The attorney general drew a direct connection between the legislation and previously filed petitions requesting the High Court order Netanyahu to recuse himself. The bill, Baharav-Miara pointed out, was submitted to the Knesset just days after the petitions were filed against Netanyahu. She observed that just hours after the legislation was passed into law, the prime minister announced he was directly involving himself in the judicial overhaul agenda.

That being the case, she surmised that the law was designed specifically to allow Netanyahu to evade the conflict of interest agreement he’d signed in 2020, which was authorized by the High Court, in order to allow him to continue serving as prime minister while facing charges.

A Basic Law passed for the personal legal benefit of one individual “contains a serious constitutional flaw” and the court should invalidate it, wrote Baharav-Miara.

However, she has made clear that her stance against the law doesn’t mean she intends to order the premier to step down over the conflict of interest. Leaks published this week said she’s never discussed this option and it “isn’t on the table.”

Meanwhile, Knesset legal adviser Sagit Afik asked the court on Wednesday for permission to submit an additional response to the petitions, highlighting her split on the matter with the attorney general.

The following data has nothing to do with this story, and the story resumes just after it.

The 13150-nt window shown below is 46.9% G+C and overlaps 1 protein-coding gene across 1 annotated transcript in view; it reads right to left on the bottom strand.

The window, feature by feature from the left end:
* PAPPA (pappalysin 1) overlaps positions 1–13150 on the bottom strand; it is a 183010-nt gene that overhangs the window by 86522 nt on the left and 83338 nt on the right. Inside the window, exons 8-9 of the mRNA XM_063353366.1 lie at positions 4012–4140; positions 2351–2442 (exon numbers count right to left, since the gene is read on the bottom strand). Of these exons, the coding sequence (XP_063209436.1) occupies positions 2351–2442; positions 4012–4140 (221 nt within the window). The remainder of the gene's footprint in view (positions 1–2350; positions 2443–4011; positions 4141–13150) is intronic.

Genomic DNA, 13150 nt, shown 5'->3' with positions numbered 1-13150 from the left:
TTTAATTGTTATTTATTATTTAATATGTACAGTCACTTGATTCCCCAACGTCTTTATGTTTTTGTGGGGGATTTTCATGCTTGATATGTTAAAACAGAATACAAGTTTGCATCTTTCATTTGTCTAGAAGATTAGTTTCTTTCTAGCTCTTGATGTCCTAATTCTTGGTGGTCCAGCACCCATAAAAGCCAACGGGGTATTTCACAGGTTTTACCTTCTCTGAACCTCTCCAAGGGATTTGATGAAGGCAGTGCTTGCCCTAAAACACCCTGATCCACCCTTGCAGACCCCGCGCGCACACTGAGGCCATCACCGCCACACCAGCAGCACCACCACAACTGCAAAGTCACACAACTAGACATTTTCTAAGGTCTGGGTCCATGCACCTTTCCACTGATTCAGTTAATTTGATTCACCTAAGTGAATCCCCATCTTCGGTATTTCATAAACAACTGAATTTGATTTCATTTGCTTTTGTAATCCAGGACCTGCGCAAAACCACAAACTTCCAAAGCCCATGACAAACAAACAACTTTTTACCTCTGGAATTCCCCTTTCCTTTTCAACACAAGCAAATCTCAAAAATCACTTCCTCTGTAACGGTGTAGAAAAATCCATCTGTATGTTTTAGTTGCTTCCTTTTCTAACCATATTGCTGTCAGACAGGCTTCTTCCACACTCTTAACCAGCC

Knesset Legal Adviser Sagit Afik attends a meeting of the Constitution Committee at the Knesset in Jerusalem, on February 5, 2023. (Yonatan Sindel/Flash90)

Afik pointed out that Baharav-Miara’s position was submitted to the court after the Knesset legal adviser had offered her own preliminary position that the petitions requesting the High Court order Netanyahu to recuse himself should be rejected. Given the significance of what Baharav-Miara was now asking the court to do and that the Knesset’s first response could not address the attorney general’s later input, Afik pleaded to be granted the opportunity to file a further opinion, even after the court hears the petitions.

Netanyahu responded to the attorney general’s filing last week by saying the court has no authority to strike down Basic Laws, sharpening battle lines in the growing fight over the judiciary.

Critics of the government argue the hurried passage of changes to Basic Laws by the current government with a slim majority, such as the “reasonableness” law passed last week, cannot serve as a shield from judicial review, noting that to do so would open the door to any legislation being designated as a Basic Law or an amendment to a Basic Law to protect it from court oversight.